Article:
55+ Designs: How to Please a Diverse Clientele
December 17, 2017
If there’s any one word that unites the U.S. population that is age 55 or older, it’s probably diverse. There’s no one-size-fits-all solution for this generation. For example, according to the Bureau of Labor Statistics, 40 percent of them are employed, making up about one-quarter of the workplace – but they’re not all toiling away at full-time jobs. They represent a lot of ethnic and racial diversity, and pursue a multiplicity of living arrangements, from independent living to multi-generational households.
That’s why any residential design for the 55+ marketplace – be it single family dwellings, multi-unit buildings, or shared housing structures, such as those that accommodate grandparents, children and grandchildren – must be a response, not only to the community’s desires, but the community around it.
STILL WORKING, BUT LIVING ACTIVE
Take The Overlook at FireRock development as an example: Potential residents of the golf course community more than likely would not be fully retired – yet. So the layouts and amenities that BSB Design created had to accommodate not only living, but working, too, as well as space for visitors. And because some of the residents were probably using the space as a vacation home, capturing the beauty of the surrounding landscape was important, too.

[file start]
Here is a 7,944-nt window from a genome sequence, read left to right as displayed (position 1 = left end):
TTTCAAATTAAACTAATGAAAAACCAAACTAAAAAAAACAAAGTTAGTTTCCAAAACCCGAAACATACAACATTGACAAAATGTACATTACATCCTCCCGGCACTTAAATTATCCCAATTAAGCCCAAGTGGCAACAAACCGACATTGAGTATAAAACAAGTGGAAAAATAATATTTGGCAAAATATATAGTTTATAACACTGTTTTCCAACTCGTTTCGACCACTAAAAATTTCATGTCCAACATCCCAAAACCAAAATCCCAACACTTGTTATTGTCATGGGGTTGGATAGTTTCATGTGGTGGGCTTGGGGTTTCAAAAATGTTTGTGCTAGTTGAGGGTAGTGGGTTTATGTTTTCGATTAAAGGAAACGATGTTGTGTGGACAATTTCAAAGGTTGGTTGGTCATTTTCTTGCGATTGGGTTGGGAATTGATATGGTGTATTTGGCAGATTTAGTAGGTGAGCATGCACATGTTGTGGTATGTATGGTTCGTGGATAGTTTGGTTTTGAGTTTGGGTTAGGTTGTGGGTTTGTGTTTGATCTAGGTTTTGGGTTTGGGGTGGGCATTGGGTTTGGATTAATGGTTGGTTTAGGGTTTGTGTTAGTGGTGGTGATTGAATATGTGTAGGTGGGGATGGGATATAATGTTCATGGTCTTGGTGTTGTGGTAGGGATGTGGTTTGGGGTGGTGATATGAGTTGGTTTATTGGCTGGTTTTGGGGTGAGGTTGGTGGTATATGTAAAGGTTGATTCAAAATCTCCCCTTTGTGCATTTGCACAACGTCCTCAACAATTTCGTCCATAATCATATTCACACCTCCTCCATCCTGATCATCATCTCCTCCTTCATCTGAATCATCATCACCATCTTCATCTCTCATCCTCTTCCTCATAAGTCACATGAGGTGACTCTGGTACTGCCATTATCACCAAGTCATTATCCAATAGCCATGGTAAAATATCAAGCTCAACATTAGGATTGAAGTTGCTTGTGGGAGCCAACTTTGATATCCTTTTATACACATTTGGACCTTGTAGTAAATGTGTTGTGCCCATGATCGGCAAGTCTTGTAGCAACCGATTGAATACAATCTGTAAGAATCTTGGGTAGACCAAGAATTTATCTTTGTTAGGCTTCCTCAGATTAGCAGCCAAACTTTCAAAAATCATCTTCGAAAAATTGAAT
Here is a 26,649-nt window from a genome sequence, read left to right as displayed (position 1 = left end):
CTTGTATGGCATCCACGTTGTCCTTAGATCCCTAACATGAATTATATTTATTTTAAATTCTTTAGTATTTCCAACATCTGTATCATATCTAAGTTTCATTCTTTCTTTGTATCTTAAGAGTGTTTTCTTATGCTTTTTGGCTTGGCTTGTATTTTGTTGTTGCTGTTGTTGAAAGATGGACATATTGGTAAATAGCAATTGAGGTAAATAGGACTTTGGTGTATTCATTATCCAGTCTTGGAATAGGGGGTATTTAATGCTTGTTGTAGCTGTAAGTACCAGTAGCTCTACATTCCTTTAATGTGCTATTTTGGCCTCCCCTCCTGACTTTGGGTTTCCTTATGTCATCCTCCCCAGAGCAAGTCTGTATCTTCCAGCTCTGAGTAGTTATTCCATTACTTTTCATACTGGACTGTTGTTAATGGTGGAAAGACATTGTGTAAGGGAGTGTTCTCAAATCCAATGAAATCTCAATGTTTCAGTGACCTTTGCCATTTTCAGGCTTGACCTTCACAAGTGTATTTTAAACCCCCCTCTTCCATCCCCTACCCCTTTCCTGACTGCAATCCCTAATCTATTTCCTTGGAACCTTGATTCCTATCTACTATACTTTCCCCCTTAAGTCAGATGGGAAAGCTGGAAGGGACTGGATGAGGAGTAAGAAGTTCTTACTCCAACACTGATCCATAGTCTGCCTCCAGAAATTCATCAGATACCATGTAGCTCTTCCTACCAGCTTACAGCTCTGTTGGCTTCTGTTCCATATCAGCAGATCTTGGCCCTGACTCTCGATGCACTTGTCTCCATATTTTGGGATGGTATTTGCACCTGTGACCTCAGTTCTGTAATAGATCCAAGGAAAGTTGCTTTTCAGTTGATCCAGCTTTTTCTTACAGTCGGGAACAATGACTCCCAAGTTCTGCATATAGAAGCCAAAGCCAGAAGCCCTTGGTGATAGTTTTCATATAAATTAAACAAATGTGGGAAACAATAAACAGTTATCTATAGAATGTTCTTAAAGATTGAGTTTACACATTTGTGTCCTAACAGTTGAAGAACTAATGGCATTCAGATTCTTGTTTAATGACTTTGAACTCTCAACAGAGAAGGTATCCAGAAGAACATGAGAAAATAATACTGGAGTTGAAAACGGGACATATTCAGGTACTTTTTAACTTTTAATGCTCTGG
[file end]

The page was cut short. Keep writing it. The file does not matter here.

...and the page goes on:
SPACE TO PLAY, AND TO LIVE
There’s a compactness to the designs of The Overlook at FireRock that weren’t necessarily an overriding concern with another development, Monterey at Verde River.
There, the spaces exhibit more luxury of square footage and finishes – and the homes are detached single family houses as well. Those homeowners may be working as well, but they likely have the resources and the time for leisurely pursuits – thus dedicated spaces that individual spouses might snag in order to focus on creative endeavors or alone time were incorporated.
WHEN COMMUNITY COUNTS
One concern for those who are aging – and their family, friends and caregivers – is community. Loneliness has become so pervasive, particularly with the older population, that it has begun to impact the quality of life. That’s why more traditionally designed multifamily units, such as the Briarwood Duplexes in Colorado, focus less on spaciousness and luxury and more on shared spaces. Because the homes have a more compact footprint, there is more space in the development for an array of gathering spots such as clubhouse, swimming pools and programming in buildings, too. And sacrificing square footage enables affordability to come into play, particularly for people who have to take a more active role in managing their finances into retirement years.
BRIDGING THE GAPS
Of course, many people who are looking for a new home at the end of work-day years and the beginning of retirement years want a little of this and a little of that – more square footage but less upkeep, more community but distinctive privacy. In that case, theCorsica at Talis Park development by BSB Design is a good example of the kinds of communities that we may start to see more of across the country, as this 55+ age group grows, relocates and retires in ever greater numbers. From the front elevation, the homes very much feel like a traditional single family dwelling – but they are multifamily units. There is community, but there’s also enough space to firmly maintain privacy, too. It’s live well and play well – no matter what the years say.